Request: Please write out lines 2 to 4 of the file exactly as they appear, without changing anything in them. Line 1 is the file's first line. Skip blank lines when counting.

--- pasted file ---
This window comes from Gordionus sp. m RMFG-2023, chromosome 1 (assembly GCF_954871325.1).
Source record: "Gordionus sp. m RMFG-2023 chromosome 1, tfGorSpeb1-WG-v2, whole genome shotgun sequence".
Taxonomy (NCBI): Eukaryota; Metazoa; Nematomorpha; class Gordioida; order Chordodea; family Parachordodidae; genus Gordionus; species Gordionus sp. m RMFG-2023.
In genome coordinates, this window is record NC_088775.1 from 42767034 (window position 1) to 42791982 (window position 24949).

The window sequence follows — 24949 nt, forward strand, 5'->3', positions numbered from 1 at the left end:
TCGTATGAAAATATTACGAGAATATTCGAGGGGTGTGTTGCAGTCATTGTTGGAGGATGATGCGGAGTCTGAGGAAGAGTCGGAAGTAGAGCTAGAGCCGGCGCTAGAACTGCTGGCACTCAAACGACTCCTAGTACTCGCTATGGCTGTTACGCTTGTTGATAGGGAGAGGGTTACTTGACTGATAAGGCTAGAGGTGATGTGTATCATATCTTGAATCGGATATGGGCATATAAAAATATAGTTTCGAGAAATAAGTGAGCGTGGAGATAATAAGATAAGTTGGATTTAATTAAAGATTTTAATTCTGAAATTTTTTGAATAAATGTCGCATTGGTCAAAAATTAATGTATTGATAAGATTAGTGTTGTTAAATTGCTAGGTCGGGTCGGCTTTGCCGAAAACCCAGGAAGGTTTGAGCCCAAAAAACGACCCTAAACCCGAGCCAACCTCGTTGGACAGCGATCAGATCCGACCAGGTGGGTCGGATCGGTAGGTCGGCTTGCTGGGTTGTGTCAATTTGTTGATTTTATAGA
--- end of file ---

Source record: "Gordionus sp. m RMFG-2023 chromosome 1, tfGorSpeb1-WG-v2, whole genome shotgun sequence".
Taxonomy (NCBI): Eukaryota; Metazoa; Nematomorpha; class Gordioida; order Chordodea; family Parachordodidae; genus Gordionus; species Gordionus sp. m RMFG-2023.
In genome coordinates, this window is record NC_088775.1 from 42767034 (window position 1) to 42791982 (window position 24949).